From tin cans and asphalt to shining trophies, Banks moves now to Hall of Fame

MORGAN'S PAPA BEAR

December 08, 1992|By Ken Murray | Ken Murray,Staff Writer

The room is filled with time capsules. There are wooden plaques and shiny trophies, a painted football and chrome clocks. Dozens and dozens of mementos hang from what is wall-to-wall-to-wall history. And more is packed away in the basement.

Earl Banks slumps into a chair in the den of his home in northwest Baltimore and shakes his head.

"Since the Hall of Fame announcement, I've gotten four clocks," he says ruefully. "Don't need any more clocks."

The clocks, perhaps, are a reminder that time never lingers in the past, no matter how grand. The memorabilia that fill Banks' den represent a lifetime of contributions to football in general and Morgan State University in particular.

Collectively, it is a road map of Banks' grand tour through football. From the projects in Chicago to semi-retirement in Baltimore. From University of Iowa All-American to Morgan State living legend. Through Princess Anne and Maryland State, where Banks began his coaching career, planned to spend six months and stayed nine years. Through the Orange Blossom Classic and the Tangerine Bowl, where he recorded two of his biggest victories.

That road, once unpaved, now takes Banks to the bright lights of New York. Forty-six years ago, he visited the Waldorf-Astoria Hotel as a wide-eyed Iowa freshman. Tonight, two decades after he completed a highly successful run as Morgan State football coach, Banks, 68, returns for his induction into the College Football Hall of Fame.

"Nineteen forty-six was the highlight of my career, at the time," he said of his All-American trip to the Waldorf. "This is the twilight of it."

, A way out of the projects If this is Banks' last hurrah, his first came as a youngster growing on the South Side of Chicago. He grew up on welfare, without a father, fighting for his place in a society that, at best, was reluctant to accept him. He had two brothers and a sister and a mother who instilled in him the desire to better himself. Right from the start, it was not easy.

Banks' son, the Rev. Raymond Banks of Baltimore, remembers stories of how Earl had to run the gauntlet just to get to school. "His brothers would try to block him from going," Raymond said.

There was more than family in-fighting on the streets of Chicago in the early 1940s, though. There were the gangs. Everyone, Banks said, belonged to a gang. He belonged to one known as the Raiders.

"The school was on 39th Street," he said. "I lived on 31st. I had to pass 35th. That was gang territory. Sometimes, I would run all the way from school to our building.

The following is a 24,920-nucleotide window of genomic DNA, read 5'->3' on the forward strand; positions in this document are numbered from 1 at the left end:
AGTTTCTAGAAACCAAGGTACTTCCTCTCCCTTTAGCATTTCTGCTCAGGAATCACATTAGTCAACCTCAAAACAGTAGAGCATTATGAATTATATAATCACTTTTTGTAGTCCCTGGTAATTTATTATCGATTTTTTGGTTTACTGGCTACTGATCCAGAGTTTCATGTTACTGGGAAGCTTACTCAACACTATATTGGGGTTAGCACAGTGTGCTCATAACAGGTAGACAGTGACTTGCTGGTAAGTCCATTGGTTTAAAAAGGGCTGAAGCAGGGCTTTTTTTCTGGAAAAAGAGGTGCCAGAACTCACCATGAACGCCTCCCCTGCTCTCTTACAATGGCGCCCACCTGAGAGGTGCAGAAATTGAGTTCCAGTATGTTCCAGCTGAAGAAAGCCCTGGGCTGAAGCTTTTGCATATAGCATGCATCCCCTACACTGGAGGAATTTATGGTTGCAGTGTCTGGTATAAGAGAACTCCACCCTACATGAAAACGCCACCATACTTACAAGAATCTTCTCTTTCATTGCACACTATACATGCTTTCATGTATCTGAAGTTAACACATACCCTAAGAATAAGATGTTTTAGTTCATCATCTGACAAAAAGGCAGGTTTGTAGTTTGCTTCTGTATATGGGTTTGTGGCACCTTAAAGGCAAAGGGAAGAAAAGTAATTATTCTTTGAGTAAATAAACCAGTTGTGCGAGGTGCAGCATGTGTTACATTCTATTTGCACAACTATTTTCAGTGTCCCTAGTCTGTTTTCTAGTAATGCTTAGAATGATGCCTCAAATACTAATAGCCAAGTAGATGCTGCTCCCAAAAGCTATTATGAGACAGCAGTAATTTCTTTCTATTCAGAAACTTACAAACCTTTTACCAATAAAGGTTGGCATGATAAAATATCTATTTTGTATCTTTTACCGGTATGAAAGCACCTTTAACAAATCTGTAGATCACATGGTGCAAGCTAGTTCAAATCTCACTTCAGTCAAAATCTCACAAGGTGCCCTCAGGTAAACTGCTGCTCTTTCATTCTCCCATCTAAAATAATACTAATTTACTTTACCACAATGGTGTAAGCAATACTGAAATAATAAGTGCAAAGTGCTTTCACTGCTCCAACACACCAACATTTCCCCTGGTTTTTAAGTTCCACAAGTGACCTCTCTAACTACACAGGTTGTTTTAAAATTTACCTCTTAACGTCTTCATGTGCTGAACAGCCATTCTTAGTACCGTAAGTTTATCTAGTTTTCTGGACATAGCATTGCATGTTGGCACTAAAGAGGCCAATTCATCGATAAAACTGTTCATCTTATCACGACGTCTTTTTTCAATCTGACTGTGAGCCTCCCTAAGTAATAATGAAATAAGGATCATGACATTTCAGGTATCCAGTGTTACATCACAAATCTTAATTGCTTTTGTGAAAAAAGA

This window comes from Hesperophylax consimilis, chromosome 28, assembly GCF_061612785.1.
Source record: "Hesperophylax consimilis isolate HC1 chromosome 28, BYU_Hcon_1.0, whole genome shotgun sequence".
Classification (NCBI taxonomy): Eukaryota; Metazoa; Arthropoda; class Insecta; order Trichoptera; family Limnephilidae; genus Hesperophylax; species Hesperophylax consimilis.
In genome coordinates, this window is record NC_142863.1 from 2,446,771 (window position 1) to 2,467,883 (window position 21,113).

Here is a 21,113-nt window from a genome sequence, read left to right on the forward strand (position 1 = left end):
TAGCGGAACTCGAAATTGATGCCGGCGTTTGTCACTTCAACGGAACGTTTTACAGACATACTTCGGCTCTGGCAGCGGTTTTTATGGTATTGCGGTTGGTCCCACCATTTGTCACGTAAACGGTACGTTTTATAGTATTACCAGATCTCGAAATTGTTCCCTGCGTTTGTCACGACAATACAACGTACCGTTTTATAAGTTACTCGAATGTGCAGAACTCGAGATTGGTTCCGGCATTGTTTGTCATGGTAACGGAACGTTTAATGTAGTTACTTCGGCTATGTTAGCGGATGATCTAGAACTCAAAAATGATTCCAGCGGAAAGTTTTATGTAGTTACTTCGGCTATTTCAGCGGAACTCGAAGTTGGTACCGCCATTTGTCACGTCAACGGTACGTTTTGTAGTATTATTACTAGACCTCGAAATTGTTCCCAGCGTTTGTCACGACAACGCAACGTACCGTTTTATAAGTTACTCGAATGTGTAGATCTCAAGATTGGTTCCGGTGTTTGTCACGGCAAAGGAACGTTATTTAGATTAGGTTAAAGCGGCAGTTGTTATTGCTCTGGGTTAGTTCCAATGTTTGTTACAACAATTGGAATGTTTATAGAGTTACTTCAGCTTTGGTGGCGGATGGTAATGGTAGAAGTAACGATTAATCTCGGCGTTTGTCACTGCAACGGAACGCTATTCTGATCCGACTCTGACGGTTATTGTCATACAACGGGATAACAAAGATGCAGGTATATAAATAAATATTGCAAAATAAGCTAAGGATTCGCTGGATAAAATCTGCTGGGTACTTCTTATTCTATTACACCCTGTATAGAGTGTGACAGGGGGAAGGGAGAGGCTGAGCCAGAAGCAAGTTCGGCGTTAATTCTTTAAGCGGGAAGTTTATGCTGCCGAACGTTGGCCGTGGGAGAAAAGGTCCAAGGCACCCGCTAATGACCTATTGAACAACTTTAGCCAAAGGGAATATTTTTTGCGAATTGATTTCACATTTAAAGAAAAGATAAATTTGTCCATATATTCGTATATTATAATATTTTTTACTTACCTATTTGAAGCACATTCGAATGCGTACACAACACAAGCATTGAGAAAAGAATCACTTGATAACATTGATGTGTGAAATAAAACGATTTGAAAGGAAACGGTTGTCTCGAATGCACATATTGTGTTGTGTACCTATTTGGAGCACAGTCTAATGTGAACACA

"You had to be in a gang to survive. We would run around stealing things. In those days, we didn't have drugs. We didn't attack people, either, we just did mischievous things."

Then there was the poverty. Odessa Banks, Earl's mother, received aid to dependent children. "Charity, we called it," Earl said.

Charity came in the form of food stamps. Banks remembers getting a blue stamp worth 25 cents for his lunch. He remembers the humiliation of picking up supplies with a little wagon. He remembers having to clean the neighborhood streets of litter because that's what children on welfare did. He remembers playing touch football with a tin can, and being told he should go out for football. It became his way out.

A coach and a role model At Wendell Phillips High, an all-black school in Chicago, where and Claude "Buddy" Young, who would became the Colts' All-Pro back, became inseparable friends, Banks played under Leonard Sachs. That association changed Banks' life.

"I wanted to be like him," Banks said. "He was tough, but fair, and good to us. Once, I got sick and he came in my building. For a white man to come in the building where I lived took a lot of nerve. My ambition was to go back and do his work."

An All-Illinois guard at Phillips, Banks wound up at the University of Iowa. That's where he was befriended by a drugstore owner named Jack Luvin. The only black on the team, Banks was on the verge of leaving Iowa until Luvin talked him out of it.

"He said: 'They've been playing football at Iowa for 100 years. They're not going to stop because you go home. All they'll say is you couldn't take it. They have what you want -- go take it,' " Banks said.

Banks achieved All-America honors at Iowa as a short (5 feet 7), squatty (220 pounds) guard. He was good enough to join the New York Yankees in the All-America Football Conference, given a shot on the word of his pal, Buddy Young, a budding star in the pros. But a knee injury cut short Banks' pro career and sent him into coaching at Maryland State (now UMES), where he was a line coach under Skip McCain. That's where he met Essie, his wife of 37 years.

Banks intended to stay at Maryland State only a short time; he ended up coaching there nine years before moving to Morgan.

"Earl was a city boy," said Essie. "That was like camping out for him. But he fell in love with Princess Anne. He cried when he left. He really did not want to leave."

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